Another dimension of this agenda is stated as preference for cultural and civilizational matters over textual and doctrinal issues (xxxiv). This is also untrue to the cultural values of traditional Islam, which was profoundly engaged with matters of doctrine as revealed in important texts and in many ways remains so today. One casualty here would appear to be the Qur’an itself. Many users of the EWIC will rightly expect that great attention would be paid to the Islamic scripture, since what the Qur’an has to say about women has been enormously influential in Islamic societies over the centuries. But there is no chapter on the Qur’an in the section on sources and methodologies, and for information one must resort to Chapter 1, where attention is paid to the topic within the context of early Islamic history. Here the problems that have arisen in both medieval and modern Islamic discussions are elided away entirely, as if there have been no problems to discuss. Behind the vague reference to a verse that “allows for a gender hierarchization” (7), for example, lies Surat al-Nisa (4), v 34, which in reality refers to a husband’s right to beat his wife and dismiss her from his presence. What the reader needs on this subject would be, for example, an account of the status of women in Muliammad’s time, what the Qur’an has to say on the subject, how these verses have been interpreted, how they have been elaborated upon in other fields (hadith and fiqh, for example), and how they have figured in modern debates.
The vast scope of the EWIC is also problematic in that the desire to include Muslim women wherever they may be found, even if not in an Islamic culture, has resulted in a number of clearly more central subjects (more “central” in that these are so important in Islamic cultures) being left out entirely. What of music, for example? Women have played a leading role in that field throughout Islamic history and in various parts of the Islamic world, and the study of this music is difficult and complex. Or theology? Islamic theology has much to say about women, and the writings of al-Ghaz1i, for example, are especially rich in this area. This figure is briefly mentioned in the article on philosophy (399—400), but is quickly dismissed, one suspects because his views would be anathema to modern women. But these views were there, nonetheless, and were extremely influential. And what of mysticism? Here one could refer not only to views about women, but also to women participants (mythic and historical) in mystical activities. Finally there is poetry, which receives scattered attention, primarily in the chapter on literature (42—50). In the various languages of the Islamic world there has been an enormous attention to women in poetry of various kinds, and women have themselves been active in this field from pre-Islamic times onward.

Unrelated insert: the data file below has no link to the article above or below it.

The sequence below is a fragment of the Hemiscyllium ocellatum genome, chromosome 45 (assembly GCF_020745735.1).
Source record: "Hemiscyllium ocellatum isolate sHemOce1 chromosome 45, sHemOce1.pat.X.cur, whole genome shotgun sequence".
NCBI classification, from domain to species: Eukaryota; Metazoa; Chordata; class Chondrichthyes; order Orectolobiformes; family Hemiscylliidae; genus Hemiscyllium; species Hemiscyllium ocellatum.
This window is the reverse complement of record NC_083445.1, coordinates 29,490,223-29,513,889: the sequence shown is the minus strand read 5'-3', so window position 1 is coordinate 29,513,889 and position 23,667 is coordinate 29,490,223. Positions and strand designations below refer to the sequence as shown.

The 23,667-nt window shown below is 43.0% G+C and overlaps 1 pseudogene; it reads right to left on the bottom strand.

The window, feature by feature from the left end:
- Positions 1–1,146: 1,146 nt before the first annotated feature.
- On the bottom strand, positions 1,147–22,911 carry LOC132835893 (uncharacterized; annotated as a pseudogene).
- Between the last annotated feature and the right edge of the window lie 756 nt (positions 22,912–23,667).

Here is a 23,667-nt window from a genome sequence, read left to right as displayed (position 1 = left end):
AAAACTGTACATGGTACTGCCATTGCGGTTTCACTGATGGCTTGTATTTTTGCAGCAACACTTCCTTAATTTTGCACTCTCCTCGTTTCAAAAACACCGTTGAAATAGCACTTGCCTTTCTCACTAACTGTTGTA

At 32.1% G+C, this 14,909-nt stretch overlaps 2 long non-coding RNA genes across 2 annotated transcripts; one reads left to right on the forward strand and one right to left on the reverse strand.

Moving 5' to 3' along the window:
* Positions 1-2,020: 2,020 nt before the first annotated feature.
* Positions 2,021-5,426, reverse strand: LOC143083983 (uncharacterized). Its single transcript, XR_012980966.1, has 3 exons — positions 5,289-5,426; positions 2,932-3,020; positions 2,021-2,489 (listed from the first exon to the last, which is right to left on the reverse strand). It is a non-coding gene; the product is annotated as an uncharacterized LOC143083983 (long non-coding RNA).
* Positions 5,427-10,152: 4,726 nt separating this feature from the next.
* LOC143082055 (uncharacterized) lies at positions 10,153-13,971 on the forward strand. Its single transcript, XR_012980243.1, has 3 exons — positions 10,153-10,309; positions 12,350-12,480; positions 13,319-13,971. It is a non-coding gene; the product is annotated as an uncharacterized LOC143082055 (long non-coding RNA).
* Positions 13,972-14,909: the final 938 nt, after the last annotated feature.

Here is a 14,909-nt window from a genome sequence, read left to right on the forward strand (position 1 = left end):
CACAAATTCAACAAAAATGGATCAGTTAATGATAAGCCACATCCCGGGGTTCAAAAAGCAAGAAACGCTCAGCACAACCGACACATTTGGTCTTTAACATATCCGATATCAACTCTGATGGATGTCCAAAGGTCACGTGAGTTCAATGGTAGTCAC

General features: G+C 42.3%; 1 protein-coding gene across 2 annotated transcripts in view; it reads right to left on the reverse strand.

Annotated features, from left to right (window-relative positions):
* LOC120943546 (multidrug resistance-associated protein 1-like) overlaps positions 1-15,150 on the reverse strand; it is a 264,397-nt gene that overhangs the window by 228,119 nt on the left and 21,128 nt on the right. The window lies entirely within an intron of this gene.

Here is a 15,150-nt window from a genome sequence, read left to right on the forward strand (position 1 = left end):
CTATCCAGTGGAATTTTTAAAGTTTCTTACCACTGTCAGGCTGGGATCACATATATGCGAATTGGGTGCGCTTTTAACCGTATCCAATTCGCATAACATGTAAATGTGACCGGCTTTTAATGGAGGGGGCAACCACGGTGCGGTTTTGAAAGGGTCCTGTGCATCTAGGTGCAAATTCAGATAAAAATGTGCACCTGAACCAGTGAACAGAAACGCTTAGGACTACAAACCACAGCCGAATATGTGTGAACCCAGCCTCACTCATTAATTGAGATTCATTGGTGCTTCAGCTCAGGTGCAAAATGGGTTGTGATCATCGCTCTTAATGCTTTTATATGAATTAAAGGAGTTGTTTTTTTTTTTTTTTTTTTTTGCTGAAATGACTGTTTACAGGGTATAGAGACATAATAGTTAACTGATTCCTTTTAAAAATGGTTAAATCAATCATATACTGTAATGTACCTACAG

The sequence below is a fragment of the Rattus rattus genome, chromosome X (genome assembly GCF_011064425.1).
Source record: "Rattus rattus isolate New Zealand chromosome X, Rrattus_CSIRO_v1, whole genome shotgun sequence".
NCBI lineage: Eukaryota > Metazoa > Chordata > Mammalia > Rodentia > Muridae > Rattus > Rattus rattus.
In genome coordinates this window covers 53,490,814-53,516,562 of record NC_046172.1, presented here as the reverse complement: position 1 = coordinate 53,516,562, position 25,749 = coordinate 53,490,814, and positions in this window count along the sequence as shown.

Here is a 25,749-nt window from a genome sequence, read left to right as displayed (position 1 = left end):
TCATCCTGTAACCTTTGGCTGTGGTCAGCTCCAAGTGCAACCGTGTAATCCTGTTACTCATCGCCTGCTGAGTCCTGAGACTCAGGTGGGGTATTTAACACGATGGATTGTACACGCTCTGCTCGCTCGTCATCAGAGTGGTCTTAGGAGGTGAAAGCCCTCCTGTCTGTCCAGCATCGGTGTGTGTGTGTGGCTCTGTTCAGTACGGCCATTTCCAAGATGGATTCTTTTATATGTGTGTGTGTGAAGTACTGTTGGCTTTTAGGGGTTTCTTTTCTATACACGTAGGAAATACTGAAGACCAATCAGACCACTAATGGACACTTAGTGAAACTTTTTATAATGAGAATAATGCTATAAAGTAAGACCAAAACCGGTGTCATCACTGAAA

Attention should be drawn to the sources that underlie this volume of the EWIC. Though some chapters make full use of the excellent modern scholarship being produced in Arabic, Persian, Turkish, and other languages of the Islamic world, such cases are in the minority and many chapters cite works only in English and to a lesser extent other Western languages (interestingly enough, in one chapter only works in Russian are listed: 118—19). In some cases this is understandable in light of the dominant position of English in those fields. But in many other cases excellent scholarship in languages of the Islamic world is simply ignored. The Bibliography continues this trend. While it is stated from the outset that works in these languages should not be ignored, it is claimed that it has not been possible to include such studies in this bibliography (447). Why not?
Finally, for such a broadly conceived work that is bound to be complex and difficult to use, the index is entirely inadequate. Professional standards of indexing suggest that a good index should be about a tenth of the size of the book it covers, and insist that long strings of numbers must be avoided — such strings reveal places where sub-entries need to be provided. The index to EWIC I is very short in comparison to the size of the volume, many important items have been missed out entirely, and quite a few entries bear long lists of page numbers. The indices to the Bibliography are far superior to those for the volume itself.
In sum, the EWIC is certainly a work for which there is a specific need, and what JOSEPH and her colleagues are producing will undoubtedly be of great value. At the same time, it is a first attempt in a rapidly growing field and perhaps illustrates how a worthy undertaking nurtured by unlimited enthusiasm can take on a life of its own. What we have here is an encyclopedia on a specific topic that, when complete, will be about half the size of the Encyclopedia of Islam and yet still reveal significant gaps and shortcomings.
Hamburg, Lawrence I. Conrad